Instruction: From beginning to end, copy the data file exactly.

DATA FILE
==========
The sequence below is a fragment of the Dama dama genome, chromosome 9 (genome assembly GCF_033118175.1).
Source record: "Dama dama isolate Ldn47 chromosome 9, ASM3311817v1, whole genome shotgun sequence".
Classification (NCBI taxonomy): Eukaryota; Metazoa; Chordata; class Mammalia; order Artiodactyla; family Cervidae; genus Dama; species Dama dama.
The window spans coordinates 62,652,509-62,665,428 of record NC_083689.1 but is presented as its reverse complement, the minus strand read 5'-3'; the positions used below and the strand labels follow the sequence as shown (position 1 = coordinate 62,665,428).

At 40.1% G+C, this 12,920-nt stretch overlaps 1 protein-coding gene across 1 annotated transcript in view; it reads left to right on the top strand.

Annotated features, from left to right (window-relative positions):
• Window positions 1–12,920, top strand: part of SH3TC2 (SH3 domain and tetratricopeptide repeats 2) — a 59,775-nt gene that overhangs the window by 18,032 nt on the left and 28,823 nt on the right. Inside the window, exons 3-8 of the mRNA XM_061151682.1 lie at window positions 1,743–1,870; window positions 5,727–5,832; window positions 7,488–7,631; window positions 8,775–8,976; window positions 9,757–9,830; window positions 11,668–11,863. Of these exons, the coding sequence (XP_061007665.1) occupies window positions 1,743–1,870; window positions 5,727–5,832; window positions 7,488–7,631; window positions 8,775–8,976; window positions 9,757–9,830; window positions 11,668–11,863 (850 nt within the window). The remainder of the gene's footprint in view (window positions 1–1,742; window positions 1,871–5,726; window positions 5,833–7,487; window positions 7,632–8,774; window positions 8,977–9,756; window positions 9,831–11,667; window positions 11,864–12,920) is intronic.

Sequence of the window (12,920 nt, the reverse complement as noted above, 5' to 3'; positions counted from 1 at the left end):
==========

The sequence below is a fragment of the Dama dama genome, chromosome 9 (genome assembly GCF_033118175.1).
Source record: "Dama dama isolate Ldn47 chromosome 9, ASM3311817v1, whole genome shotgun sequence".
Classification (NCBI taxonomy): Eukaryota; Metazoa; Chordata; class Mammalia; order Artiodactyla; family Cervidae; genus Dama; species Dama dama.
The window spans coordinates 62,652,509-62,665,428 of record NC_083689.1 but is presented as its reverse complement, the minus strand read 5'-3'; the positions used below and the strand labels follow the sequence as shown (position 1 = coordinate 62,665,428).

At 40.1% G+C, this 12,920-nt stretch overlaps 1 protein-coding gene across 1 annotated transcript in view; it reads left to right on the top strand.

Annotated features, from left to right (window-relative positions):
• Window positions 1–12,920, top strand: part of SH3TC2 (SH3 domain and tetratricopeptide repeats 2) — a 59,775-nt gene that overhangs the window by 18,032 nt on the left and 28,823 nt on the right. Inside the window, exons 3-8 of the mRNA XM_061151682.1 lie at window positions 1,743–1,870; window positions 5,727–5,832; window positions 7,488–7,631; window positions 8,775–8,976; window positions 9,757–9,830; window positions 11,668–11,863. Of these exons, the coding sequence (XP_061007665.1) occupies window positions 1,743–1,870; window positions 5,727–5,832; window positions 7,488–7,631; window positions 8,775–8,976; window positions 9,757–9,830; window positions 11,668–11,863 (850 nt within the window). The remainder of the gene's footprint in view (window positions 1–1,742; window positions 1,871–5,726; window positions 5,833–7,487; window positions 7,632–8,774; window positions 8,977–9,756; window positions 9,831–11,667; window positions 11,864–12,920) is intronic.

Sequence of the window (12,920 nt, the reverse complement as noted above, 5' to 3'; positions counted from 1 at the left end):